His Majesty condescended in a certain Company to enquire after the Minister of the United States of America to their high Mightinesses—said he was acquainted with his Name and Character, and should be glad to see him: a Lady in Company asked his Majesty if he would drink Tea with him at her House? He replied in the affirmative in the Character of the Comte of Falkenstein.3 A Lady in Company undertook to form the Party: but upon Enquiry, the American was at Paris. It is supposed with good reason that there could be nothing personal in this Curiosity, and therefore that it was intended as a political signification of a certain degree of complaisance towards America.
Thus it is, that the Words, Gestures and Countenances of Sovereigns are watched, and political Inferences drawn from them: but { 438 } there is too much Uncertainty in this Science, to depend much upon it. It seems however that the Emperor made himself so popular here, as to excite some appearance of Jealousy in Prussia.
For my own part, I think that the greatest political stroke, which the two Imperial Courts could make, would be, upon recieving the answer from England adhering to their Preliminaries, immediately to declare the United States independent. It would be to their immortal honor: it would be in the Character of each of these extraordinary Genius's: it would be a blessing to Mankind: it would even be friendship to England.
I have the honor to be, with the greatest Respect, Sir, your most obedient humble Servant.
[signed] John Adams
RC in John Thaxter's hand (PCC, No. 84, III, f. 343–346); endorsed: “Letter Aug 3. 1781 Amsterdam J Adams Read Oct 3. Britain will probably insist on her two Preliminaries Conduct of the Emperor of Germany while in Holland.” LbC (Adams Papers). The RC is damaged at one point and the missing word supplied from the Letterbook.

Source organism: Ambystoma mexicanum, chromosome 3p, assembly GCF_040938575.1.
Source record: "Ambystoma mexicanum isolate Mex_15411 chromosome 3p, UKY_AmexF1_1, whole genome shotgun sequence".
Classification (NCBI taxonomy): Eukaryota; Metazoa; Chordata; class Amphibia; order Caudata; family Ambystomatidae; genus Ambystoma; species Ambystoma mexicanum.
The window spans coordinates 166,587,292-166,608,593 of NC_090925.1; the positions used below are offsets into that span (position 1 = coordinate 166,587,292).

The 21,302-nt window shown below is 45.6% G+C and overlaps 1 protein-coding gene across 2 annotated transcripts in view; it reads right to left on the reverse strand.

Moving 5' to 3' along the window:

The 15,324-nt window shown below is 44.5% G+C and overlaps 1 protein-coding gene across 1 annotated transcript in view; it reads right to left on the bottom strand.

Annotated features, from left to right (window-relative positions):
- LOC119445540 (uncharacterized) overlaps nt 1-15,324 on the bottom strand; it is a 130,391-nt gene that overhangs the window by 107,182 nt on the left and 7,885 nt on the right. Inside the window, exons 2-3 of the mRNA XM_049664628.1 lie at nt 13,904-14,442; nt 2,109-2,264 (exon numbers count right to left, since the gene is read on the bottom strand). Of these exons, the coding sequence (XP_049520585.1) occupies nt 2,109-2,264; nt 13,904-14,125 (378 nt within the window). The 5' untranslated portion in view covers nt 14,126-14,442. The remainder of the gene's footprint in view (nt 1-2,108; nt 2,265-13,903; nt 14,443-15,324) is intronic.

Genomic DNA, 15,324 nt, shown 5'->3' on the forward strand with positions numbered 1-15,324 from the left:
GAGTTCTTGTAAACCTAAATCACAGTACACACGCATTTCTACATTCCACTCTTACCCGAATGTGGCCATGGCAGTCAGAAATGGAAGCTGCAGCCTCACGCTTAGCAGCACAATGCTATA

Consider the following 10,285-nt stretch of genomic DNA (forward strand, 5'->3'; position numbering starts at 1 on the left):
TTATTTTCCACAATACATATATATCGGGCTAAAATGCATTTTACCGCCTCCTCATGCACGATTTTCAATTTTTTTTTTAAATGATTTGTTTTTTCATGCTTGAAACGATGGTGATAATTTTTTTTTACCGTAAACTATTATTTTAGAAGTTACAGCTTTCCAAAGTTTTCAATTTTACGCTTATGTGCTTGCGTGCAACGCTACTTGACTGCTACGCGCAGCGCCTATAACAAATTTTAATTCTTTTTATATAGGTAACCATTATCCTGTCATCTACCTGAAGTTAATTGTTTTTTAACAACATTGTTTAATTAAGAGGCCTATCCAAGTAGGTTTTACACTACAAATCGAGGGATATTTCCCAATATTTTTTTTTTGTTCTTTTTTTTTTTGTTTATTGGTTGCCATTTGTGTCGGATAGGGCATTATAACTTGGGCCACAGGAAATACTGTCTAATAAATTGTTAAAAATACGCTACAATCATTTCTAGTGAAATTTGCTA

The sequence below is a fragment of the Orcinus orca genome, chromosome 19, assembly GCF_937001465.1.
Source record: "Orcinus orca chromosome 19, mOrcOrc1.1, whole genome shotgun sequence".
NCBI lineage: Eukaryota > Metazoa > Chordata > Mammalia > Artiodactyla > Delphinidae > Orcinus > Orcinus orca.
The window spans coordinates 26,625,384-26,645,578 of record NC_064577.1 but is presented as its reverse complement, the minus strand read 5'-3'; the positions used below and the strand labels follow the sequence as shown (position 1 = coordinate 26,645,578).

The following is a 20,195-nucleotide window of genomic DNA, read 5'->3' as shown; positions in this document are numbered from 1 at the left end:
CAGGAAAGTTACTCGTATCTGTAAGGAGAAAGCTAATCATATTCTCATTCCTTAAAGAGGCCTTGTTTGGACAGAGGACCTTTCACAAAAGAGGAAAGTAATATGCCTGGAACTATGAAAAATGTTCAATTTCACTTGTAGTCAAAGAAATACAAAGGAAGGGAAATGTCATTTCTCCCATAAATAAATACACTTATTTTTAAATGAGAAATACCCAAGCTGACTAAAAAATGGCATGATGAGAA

1. Enclosures not found. Presumably JA enclosed copies of his complete correspondence with Vergennes in July.
2. JA's source for George III's speech of 18 July was likely an English newspaper; he provides a virtually verbatim transcription of the 3d, 8th, and 9th paragraphs of the speech as it appeared in the London Chronicle of 17–19 July.
3. The pseudonym Joseph II used when traveling or acting incognito (Gazette de Leyde, 13 July). A meeting between JA and Count Falkenstein would have had no official implication, particularly with regard to Austrian recognition of the U.S. as independent and sovereign.

Docno: ADMS-06-11-02-0325

Author: Adams, John
Recipient: President of Congress
Recipient: McKean, Thomas
Date: 1781-08-04

To the President of Congress

[salute] Sir

I should Scarcely be credited, if I were to describe the present State of this Country. There is more Animosity against one another, than against the common Ennemy. They can agree upon nothing. Neither upon War, nor Peace: neither upon acknowledging the Independency of America, nor upon denying it. Hopes of a general Peace, which flatter all Parties, are continually kept up by Tales and Artifices, which are too gross to impose upon any Man who has the free Use of his Reason. There is yet as much fear of provoking England, as if she was their Freind, or their Protector.
The naval force of England, is held in check, by her other Ennemies in Such a manner, that the Ships of the Republick, would be able to do a great deal, if they were employed: but they do nothing: and there is as little done, by Individuals in Privateering, as by the national Marine.
{ 439 }
They however, or Somebody for them do their full Share with the other Powers of War in writing Paragraphs in the Gazettes, in which their Forces and Efforts are exagerated.